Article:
[00:09:56]Clare: [00:09:56] I think. innovation is often used by [00:10:00] all sorts of people who, and it is a bit of a, it’s definitely a buzzword. And I’m, I’m not yet uncomfortable with that. And I don’t think it kind of gets in the way of that different definition. If. If anything it’s the downside is it can be used instead of, for example, science and technology, which is a shame because of course the distinction for innovation is the putting it into practice. It’s not innovation unless we’re actually using it. And and it’s made it and it’s made a difference which doesn’t inherently imply with the phrase science and technology. So I think there can, there is a downside, but I, I don’t think we need to change definitions at the moment.
[00:10:40] Frosty: [00:10:40] D do you think that there’s any, any danger that we can start guessing innovation, fatigue.
[00:10:46] Clare: [00:10:46] Well, there is a danger, definitely. And it’s beholden to all of us working on it to kind of try and avoid that by showing the successes and maintain the momentum. And it. It’s difficult, isn’t it? People talk about change fatigue.
[00:10:59] And so on in [00:11:00] order, particularly in, in Defence, we can’t stand still. We’ve got to continuously change. The adversaries aren’t standing still, and particularly in this time of technology development, which is just as we all know faster than before. So, so I, I feel really strongly that that’s the mindset that we need.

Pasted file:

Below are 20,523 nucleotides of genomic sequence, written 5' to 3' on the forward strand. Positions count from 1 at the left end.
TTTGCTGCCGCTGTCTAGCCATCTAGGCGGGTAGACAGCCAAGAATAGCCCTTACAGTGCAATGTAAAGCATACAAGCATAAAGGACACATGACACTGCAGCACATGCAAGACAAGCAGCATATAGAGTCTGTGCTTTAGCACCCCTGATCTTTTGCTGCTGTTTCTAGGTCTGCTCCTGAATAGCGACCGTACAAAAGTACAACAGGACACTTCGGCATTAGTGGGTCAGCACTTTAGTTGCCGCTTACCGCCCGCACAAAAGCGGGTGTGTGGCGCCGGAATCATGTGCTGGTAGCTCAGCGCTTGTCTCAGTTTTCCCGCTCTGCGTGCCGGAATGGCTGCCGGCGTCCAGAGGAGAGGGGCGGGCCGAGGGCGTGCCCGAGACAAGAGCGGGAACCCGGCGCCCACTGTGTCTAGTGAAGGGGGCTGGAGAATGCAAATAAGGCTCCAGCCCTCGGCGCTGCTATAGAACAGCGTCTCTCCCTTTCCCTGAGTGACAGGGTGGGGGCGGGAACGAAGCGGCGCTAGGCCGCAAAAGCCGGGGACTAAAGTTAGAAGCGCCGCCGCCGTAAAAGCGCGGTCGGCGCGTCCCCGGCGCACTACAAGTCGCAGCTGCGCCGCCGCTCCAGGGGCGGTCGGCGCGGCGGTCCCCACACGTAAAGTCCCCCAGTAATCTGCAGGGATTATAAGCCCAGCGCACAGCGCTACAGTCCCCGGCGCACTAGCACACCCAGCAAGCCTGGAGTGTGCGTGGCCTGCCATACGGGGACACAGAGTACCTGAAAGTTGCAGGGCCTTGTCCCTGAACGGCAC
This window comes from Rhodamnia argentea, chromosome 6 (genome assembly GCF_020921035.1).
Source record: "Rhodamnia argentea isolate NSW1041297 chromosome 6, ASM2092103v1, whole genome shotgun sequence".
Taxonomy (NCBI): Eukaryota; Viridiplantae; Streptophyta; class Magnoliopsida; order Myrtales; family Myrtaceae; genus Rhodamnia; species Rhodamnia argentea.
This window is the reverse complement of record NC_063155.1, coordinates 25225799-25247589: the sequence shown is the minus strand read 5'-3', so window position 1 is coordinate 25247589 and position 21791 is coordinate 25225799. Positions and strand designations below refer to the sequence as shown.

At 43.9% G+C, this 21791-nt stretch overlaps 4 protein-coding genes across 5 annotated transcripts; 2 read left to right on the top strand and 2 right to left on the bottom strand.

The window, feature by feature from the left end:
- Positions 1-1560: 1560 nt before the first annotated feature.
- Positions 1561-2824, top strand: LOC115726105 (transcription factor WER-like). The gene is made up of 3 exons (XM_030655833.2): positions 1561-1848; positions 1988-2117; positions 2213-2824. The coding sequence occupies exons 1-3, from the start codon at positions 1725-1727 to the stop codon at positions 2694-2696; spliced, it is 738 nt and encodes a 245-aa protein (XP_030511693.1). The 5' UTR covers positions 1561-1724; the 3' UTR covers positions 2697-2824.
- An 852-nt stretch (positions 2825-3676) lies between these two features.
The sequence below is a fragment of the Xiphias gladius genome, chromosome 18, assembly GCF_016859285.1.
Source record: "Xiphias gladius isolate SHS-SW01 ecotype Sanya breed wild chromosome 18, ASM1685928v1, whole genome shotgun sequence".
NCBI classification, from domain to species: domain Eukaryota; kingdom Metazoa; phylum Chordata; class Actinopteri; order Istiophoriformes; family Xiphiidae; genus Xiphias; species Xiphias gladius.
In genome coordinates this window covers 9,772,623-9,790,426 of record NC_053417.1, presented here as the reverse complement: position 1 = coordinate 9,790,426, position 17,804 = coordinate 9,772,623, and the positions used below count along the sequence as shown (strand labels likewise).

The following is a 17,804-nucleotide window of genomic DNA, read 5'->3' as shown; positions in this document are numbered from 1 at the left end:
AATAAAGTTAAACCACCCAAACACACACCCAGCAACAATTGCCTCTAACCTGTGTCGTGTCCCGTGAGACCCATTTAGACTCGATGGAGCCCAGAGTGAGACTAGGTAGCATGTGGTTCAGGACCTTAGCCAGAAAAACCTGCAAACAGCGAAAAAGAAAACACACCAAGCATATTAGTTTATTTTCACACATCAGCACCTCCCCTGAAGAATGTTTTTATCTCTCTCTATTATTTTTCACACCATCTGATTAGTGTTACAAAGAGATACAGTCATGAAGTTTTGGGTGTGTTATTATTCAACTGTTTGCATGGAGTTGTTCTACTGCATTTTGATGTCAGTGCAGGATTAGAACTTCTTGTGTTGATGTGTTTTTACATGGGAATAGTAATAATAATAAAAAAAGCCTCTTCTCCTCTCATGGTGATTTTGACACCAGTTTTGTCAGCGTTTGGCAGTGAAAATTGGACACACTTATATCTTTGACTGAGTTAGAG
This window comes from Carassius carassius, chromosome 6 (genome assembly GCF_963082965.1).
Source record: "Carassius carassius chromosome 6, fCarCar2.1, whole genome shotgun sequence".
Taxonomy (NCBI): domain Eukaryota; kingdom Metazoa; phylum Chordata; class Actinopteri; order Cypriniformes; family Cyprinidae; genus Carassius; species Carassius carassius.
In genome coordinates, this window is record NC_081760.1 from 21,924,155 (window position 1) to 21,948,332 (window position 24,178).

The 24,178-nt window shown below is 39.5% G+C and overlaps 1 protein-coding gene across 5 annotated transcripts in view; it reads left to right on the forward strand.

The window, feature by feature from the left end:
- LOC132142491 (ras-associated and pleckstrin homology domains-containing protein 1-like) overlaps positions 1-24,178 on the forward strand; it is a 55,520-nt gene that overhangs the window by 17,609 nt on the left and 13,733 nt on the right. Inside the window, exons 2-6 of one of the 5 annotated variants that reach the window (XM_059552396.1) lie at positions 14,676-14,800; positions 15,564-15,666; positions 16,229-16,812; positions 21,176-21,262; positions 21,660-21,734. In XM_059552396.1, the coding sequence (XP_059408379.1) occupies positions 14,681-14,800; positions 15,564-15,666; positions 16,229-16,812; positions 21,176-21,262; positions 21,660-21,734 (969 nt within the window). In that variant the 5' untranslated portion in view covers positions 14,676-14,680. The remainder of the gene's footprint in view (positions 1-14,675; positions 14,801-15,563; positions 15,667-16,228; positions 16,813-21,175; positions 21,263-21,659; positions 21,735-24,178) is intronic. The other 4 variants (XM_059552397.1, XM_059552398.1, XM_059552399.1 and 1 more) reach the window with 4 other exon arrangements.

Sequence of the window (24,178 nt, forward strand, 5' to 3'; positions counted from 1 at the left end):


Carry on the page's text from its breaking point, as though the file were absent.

[00:11:16]And therefore we should, and we should embrace and should be excited by an innovation as part of that. But it’s definitely beholden upon me and, and, and others and all of us working on it to make sure, but that that’s a positive message rather than something that gets tiring.
[00:11:33] Frosty: [00:11:33] Hey, I think you’re you’re absolutely right when you say we can’t stand still and.
[00:11:38] Yeah. Somewhere where a lot of serving personnel. Now we’ll remember where we definitely didn’t stand still. Was Afghanistan. We changed tactically a lot to match the threats and we tried to change and evolve to outpace the threats. And you’ve served there or you were deployed there, we re you on Herrick 9?
[00:11:56] Clare: [00:11:56] Yeah, that’s right 2008/9.
[00:11:59][00:12:00] Frosty: [00:11:59] So from your experience working as a policy advisor on Herrick 9. How do you see the difference in innovation in theatre versus the innovation you see now? I suppose in peace time and at the centre of the organisation.
[00:12:15] Clare: [00:12:15] So it’s a really good question. And I think it’s something that is often said that the, the Armed Forces are absolutely fantastic at innovation when on operations. And why can’t we be better at it when we’re kind of in in inverted commas at home? And I think there’s absolutely a huge amount that we can learn. I suppose I saw it twofold.